The book, Who, simplifies the Topgrading concepts by creating a system for hiring: Source, Scorecard, Select, and Sell. These four systems work together to ensure you hire the best employees possible. A further breakdown looks like this:
1) Source: Constantly reach out to A players in the market and create a list of people you would like to work for you. This way, when an opening occurs, you will have a strong Source to fill the spots.
2) Scorecard: Determine the key elements you are looking for in your position and design a scorecard for each key role you will be hiring. Use that scorecard to screen out who you will bring in for in-depth interviews. Careful screening prevents a host of problems in hiring.
3) Select: Determine who is best for the position through an in-depth Topgrade interview. The best predictor of future success is past success--don't cut corners in reference checking.
4) Sell: "A" players have options. Work hard to sell your organization to them.
The screening interview process was a highlight of this book. Who is a must have resource for every HR director and leader who wants to attract and secure top talent for their organization.
The book is further flawed by assuming the bucket list qualifications that HR cooks up is what's needed in the company and is unassailable in its correctness. When was HR great? Anyone? If it’s so important why are there never any CEOs in for profit companies with HR backgrounds if people matter so much?
The book also assumes that candidates contacted that say no, are really a negotiation starting point. And that you would be able to grill the hell out of that person if they agree for a quick coffee.
The problem is that innovation, out of the box thinking and real outperformance is always done by outliers by outsiders that don’t play by the rules. This is exactly what a “A” player is, totally different from B’s and C’s because they do things very differently and have a skill set that can vary from feeble to outstanding. This book doesn’t address any of these important issues.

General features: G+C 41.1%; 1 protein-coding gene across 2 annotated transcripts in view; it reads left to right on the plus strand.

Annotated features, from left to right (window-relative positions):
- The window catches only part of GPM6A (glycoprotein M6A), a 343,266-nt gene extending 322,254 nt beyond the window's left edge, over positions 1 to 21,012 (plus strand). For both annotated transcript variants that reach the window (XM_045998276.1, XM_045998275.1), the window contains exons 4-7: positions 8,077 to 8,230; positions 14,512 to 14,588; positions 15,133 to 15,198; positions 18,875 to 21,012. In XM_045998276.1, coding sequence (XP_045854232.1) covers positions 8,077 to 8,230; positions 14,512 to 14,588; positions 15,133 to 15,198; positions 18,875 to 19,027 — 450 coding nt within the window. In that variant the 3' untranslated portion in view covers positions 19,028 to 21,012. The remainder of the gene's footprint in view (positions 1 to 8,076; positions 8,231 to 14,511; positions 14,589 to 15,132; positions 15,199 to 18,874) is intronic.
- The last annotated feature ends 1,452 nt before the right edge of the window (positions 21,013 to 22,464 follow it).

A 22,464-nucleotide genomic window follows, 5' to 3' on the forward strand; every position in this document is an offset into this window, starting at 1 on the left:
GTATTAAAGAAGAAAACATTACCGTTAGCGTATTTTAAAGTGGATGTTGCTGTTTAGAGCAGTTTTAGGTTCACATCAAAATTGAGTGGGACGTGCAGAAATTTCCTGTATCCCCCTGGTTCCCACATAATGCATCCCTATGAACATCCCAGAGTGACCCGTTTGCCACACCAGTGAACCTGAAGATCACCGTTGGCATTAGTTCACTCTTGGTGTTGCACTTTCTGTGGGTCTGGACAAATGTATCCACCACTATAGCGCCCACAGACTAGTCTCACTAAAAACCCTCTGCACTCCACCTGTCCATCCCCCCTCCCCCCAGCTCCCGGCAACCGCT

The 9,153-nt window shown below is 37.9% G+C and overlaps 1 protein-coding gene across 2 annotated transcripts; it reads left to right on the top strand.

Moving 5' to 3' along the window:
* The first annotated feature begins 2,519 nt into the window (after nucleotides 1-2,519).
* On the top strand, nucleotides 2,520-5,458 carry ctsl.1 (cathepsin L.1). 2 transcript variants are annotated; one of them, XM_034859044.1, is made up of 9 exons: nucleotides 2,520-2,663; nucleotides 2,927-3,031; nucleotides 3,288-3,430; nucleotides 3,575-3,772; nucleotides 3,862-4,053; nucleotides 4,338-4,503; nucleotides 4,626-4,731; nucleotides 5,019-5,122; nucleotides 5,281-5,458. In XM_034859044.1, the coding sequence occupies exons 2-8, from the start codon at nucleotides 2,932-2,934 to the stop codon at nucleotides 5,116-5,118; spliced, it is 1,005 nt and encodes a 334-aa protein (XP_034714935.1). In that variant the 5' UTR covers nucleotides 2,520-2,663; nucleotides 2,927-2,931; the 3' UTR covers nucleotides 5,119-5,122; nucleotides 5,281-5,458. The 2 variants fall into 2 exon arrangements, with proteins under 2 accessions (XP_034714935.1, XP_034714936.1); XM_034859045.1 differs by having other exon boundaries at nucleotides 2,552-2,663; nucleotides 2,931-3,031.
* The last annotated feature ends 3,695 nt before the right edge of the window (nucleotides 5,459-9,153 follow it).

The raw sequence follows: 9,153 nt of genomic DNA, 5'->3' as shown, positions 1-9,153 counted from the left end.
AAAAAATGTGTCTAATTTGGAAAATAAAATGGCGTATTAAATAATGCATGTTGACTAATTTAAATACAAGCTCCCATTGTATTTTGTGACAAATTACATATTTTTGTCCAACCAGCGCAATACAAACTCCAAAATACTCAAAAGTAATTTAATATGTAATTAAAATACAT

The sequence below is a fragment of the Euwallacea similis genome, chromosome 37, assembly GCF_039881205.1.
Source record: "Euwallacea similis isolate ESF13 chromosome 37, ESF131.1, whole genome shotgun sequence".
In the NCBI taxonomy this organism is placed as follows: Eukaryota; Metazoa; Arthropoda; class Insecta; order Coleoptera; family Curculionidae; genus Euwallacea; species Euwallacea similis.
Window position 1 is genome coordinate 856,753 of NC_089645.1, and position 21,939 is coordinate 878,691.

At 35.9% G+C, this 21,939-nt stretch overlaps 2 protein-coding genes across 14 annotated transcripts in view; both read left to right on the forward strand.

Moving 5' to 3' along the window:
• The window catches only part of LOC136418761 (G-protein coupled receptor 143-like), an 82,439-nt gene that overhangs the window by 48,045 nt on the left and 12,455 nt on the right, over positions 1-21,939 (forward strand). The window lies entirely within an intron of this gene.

When did you have a bad boss?
(studies show the majority of management is bad, and bad middle mgt. is mainly responsible for people quitting, not the overall company)
SO the book assumes that the employer is king, is right all the time, ignores that companies go bankrupt, lose money, produce bad products, etc.
So what you get is devious candidates that are great story tellers, never slighting the boss, or the company or telling what it is really like. Basically you are going to hire great politicians with this book.
In other words, Group think is what the book is promoting.Read more ›
Most Recent Customer Reviews
If you want to 10x your business, this book is critical for your success. You can't afford to make hiring mistakes.Published 4 hours ago by Ben
I highly recommend anyone who is running a company or hiring employees to read this book. The template And checklist format is excellent!Published 2 days ago by Anik K. Singal
I have read Smart's prior Topgrading book, but this one took the concept to an entirely new level. No candidate could b.s. Their way through this process.Published 5 days ago by scott d merritt
A great how-to for hiring. We switched to using this method, and specifically the topgrading for all hires.Published 13 days ago by Belle G.
After reading this book really want to implement A method in my company. To read and write notes for the future work.Published 1 month ago
I have heard it said that the average hiring mistake costs 15 times an employee's base salary in hard costs and productivity loss. Can your company afford this? Read morePublished 2 months ago by William D. Levesque